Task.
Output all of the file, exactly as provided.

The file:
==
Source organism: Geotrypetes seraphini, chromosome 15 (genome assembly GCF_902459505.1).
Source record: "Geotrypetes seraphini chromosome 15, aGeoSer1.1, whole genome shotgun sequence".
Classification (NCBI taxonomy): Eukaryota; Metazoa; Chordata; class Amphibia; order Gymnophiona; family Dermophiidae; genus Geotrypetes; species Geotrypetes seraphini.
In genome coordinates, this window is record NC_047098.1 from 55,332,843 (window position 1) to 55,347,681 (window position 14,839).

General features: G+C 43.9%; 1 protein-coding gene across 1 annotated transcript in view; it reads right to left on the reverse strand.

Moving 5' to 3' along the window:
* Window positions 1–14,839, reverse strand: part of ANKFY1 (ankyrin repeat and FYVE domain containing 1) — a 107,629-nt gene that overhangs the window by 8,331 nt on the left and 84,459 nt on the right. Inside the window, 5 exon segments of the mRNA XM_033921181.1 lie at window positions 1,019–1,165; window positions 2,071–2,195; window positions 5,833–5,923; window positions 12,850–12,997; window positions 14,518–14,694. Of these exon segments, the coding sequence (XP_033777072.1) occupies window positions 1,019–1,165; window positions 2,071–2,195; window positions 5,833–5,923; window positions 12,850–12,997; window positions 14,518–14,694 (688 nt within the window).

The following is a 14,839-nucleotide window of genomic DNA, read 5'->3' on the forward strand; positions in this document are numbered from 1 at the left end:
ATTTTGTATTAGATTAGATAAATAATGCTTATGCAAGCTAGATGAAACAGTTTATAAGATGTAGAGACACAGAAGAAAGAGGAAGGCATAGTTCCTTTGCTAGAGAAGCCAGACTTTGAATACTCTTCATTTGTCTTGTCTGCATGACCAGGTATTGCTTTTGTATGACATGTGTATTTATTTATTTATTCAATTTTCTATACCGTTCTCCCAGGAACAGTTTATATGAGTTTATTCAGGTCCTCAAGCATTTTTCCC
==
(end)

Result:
Source organism: Geotrypetes seraphini, chromosome 15 (genome assembly GCF_902459505.1).
Source record: "Geotrypetes seraphini chromosome 15, aGeoSer1.1, whole genome shotgun sequence".
Classification (NCBI taxonomy): Eukaryota; Metazoa; Chordata; class Amphibia; order Gymnophiona; family Dermophiidae; genus Geotrypetes; species Geotrypetes seraphini.
In genome coordinates, this window is record NC_047098.1 from 55,332,843 (window position 1) to 55,347,681 (window position 14,839).

General features: G+C 43.9%; 1 protein-coding gene across 1 annotated transcript in view; it reads right to left on the reverse strand.

Moving 5' to 3' along the window:
* Window positions 1–14,839, reverse strand: part of ANKFY1 (ankyrin repeat and FYVE domain containing 1) — a 107,629-nt gene that overhangs the window by 8,331 nt on the left and 84,459 nt on the right. Inside the window, 5 exon segments of the mRNA XM_033921181.1 lie at window positions 1,019–1,165; window positions 2,071–2,195; window positions 5,833–5,923; window positions 12,850–12,997; window positions 14,518–14,694. Of these exon segments, the coding sequence (XP_033777072.1) occupies window positions 1,019–1,165; window positions 2,071–2,195; window positions 5,833–5,923; window positions 12,850–12,997; window positions 14,518–14,694 (688 nt within the window).

The following is a 14,839-nucleotide window of genomic DNA, read 5'->3' on the forward strand; positions in this document are numbered from 1 at the left end:
ATTTTGTATTAGATTAGATAAATAATGCTTATGCAAGCTAGATGAAACAGTTTATAAGATGTAGAGACACAGAAGAAAGAGGAAGGCATAGTTCCTTTGCTAGAGAAGCCAGACTTTGAATACTCTTCATTTGTCTTGTCTGCATGACCAGGTATTGCTTTTGTATGACATGTGTATTTATTTATTTATTCAATTTTCTATACCGTTCTCCCAGGAACAGTTTATATGAGTTTATTCAGGTCCTCAAGCATTTTTCCC